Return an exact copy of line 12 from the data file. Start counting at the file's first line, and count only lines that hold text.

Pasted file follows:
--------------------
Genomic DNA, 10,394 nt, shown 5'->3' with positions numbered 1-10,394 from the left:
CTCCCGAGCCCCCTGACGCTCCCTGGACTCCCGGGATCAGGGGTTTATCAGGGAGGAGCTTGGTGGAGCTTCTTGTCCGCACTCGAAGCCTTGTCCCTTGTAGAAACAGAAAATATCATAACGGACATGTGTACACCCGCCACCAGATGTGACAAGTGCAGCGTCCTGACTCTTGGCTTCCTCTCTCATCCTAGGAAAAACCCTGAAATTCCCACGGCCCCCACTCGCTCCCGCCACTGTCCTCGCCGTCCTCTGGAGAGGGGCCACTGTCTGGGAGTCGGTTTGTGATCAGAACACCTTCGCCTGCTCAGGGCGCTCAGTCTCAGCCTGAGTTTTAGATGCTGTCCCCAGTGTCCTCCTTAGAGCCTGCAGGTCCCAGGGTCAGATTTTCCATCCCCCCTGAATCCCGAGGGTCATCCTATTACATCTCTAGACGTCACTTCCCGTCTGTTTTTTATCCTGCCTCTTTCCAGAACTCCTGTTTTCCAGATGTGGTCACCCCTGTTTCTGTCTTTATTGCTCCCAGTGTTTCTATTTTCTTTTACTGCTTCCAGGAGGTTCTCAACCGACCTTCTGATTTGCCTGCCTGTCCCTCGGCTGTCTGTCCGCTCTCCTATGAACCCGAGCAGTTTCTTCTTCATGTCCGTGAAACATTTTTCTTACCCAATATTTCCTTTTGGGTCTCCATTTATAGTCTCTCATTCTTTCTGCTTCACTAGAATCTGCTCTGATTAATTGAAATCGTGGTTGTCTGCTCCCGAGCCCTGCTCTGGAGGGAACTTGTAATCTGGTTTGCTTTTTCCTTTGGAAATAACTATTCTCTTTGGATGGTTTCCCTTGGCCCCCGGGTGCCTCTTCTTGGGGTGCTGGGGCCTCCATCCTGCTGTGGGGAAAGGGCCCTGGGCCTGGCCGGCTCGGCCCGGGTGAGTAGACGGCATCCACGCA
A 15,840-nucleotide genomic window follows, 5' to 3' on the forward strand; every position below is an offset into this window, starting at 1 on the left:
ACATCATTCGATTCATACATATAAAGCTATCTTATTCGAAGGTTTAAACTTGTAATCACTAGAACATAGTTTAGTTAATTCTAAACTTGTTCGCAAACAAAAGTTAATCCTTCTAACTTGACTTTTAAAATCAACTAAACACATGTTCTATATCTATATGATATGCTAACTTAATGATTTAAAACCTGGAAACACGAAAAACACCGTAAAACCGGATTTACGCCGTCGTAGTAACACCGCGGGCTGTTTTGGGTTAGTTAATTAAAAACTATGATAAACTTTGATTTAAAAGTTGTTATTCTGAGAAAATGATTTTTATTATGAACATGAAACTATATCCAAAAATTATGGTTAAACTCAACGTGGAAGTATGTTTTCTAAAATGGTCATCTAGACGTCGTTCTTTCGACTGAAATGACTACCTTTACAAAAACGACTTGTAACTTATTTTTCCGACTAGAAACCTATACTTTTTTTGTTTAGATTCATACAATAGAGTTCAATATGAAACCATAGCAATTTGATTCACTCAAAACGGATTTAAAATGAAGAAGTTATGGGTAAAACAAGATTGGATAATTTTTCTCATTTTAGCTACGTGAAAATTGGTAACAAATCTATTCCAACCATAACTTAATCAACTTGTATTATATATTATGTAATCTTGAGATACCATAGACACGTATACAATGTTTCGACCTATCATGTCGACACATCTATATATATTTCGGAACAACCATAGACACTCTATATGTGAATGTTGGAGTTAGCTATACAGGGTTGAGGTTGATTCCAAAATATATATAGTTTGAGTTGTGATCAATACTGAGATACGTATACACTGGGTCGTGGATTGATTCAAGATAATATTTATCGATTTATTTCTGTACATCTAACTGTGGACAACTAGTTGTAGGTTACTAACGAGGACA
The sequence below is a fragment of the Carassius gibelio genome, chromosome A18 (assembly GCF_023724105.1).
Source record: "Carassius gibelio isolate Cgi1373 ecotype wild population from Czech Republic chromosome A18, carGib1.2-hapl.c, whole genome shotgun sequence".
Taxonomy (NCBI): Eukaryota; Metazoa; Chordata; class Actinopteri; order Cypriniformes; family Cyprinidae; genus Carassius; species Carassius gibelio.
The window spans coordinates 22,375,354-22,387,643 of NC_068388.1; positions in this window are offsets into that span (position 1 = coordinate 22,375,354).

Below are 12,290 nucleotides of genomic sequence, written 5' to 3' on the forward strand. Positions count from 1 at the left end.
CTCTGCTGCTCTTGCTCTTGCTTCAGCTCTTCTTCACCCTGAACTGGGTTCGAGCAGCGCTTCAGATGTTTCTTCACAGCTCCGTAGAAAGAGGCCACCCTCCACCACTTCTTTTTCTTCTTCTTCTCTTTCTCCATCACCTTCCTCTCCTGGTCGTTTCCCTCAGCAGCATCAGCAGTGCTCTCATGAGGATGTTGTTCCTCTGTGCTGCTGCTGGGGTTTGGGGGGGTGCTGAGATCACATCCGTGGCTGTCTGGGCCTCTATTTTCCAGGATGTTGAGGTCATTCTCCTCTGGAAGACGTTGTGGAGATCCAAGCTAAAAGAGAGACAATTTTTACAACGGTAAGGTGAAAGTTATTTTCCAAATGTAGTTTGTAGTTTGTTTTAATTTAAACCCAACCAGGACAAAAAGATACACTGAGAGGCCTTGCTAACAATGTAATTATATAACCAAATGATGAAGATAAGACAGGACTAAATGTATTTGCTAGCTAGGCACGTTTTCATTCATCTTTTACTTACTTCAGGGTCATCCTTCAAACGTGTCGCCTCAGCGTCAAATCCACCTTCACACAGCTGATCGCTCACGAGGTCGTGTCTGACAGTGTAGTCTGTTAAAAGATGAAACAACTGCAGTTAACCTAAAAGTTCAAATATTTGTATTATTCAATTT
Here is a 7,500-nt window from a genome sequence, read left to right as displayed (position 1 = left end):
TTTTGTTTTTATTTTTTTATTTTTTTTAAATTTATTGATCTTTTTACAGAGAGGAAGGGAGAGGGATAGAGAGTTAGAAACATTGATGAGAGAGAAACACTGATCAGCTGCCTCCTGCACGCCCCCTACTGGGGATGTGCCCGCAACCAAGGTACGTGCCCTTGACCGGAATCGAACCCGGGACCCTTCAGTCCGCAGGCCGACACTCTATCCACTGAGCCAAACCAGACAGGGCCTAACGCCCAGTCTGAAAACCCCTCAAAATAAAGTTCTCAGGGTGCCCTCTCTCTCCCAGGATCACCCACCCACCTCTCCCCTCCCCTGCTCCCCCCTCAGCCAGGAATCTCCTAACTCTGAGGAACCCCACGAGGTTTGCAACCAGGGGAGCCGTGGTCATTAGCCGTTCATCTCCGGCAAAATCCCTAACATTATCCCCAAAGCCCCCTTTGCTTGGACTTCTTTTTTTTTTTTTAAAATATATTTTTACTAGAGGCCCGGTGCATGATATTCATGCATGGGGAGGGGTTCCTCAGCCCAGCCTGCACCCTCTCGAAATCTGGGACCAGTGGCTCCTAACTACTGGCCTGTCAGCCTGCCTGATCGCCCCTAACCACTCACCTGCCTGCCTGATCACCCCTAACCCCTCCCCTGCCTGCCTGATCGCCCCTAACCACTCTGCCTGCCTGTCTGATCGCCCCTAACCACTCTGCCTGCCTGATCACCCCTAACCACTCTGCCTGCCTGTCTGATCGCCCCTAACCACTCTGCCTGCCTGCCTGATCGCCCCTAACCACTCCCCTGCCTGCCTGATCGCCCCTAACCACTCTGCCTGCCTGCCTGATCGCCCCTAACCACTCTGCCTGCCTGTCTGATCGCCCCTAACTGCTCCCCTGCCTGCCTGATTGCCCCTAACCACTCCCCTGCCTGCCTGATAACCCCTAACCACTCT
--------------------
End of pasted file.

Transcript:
TTTTGTTTTTATTTTTTTATTTTTTTTAAATTTATTGATCTTTTTACAGAGAGGAAGGGAGAGGGATAGAGAGTTAGAAACATTGATGAGAGAGAAACACTGATCAGCTGCCTCCTGCACGCCCCCTACTGGGGATGTGCCCGCAACCAAGGTACGTGCCCTTGACCGGAATCGAACCCGGGACCCTTCAGTCCGCAGGCCGACACTCTATCCACTGAGCCAAACCAGACAGGGCCTAACGCCCAGTCTGAAAACCCCTCAAAATAAAGTTCTCAGGGTGCCCTCTCTCTCCCAGGATCACCCACCCACCTCTCCCCTCCCCTGCTCCCCCCTCAGCCAGGAATCTCCTAACTCTGAGGAACCCCACGAGGTTTGCAACCAGGGGAGCCGTGGTCATTAGCCGTTCATCTCCGGCAAAATCCCTAACATTATCCCCAAAGCCCCCTTTGCTTGGACTTCTTTTTTTTTTTTTAAAATATATTTTTACTAGAGGCCCGGTGCATGATATTCATGCATGGGGAGGGGTTCCTCAGCCCAGCCTGCACCCTCTCGAAATCTGGGACCAGTGGCTCCTAACTACTGGCCTGTCAGCCTGCCTGATCGCCCCTAACCACTCACCTGCCTGCCTGATCACCCCTAACCCCTCCCCTGCCTGCCTGATCGCCCCTAACCACTCTGCCTGCCTGTCTGATCGCCCCTAACCACTCTGCCTGCCTGATCACCCCTAACCACTCTGCCTGCCTGTCTGATCGCCCCTAACCACTCTGCCTGCCTGCCTGATCGCCCCTAACCACTCCCCTGCCTGCCTGATCGCCCCTAACCACTCTGCCTGCCTGCCTGATCGCCCCTAACCACTCTGCCTGCCTGTCTGATCGCCCCTAACTGCTCCCCTGCCTGCCTGATTGCCCCTAACCACTCCCCTGCCTGCCTGATAACCCCTAACCACTCT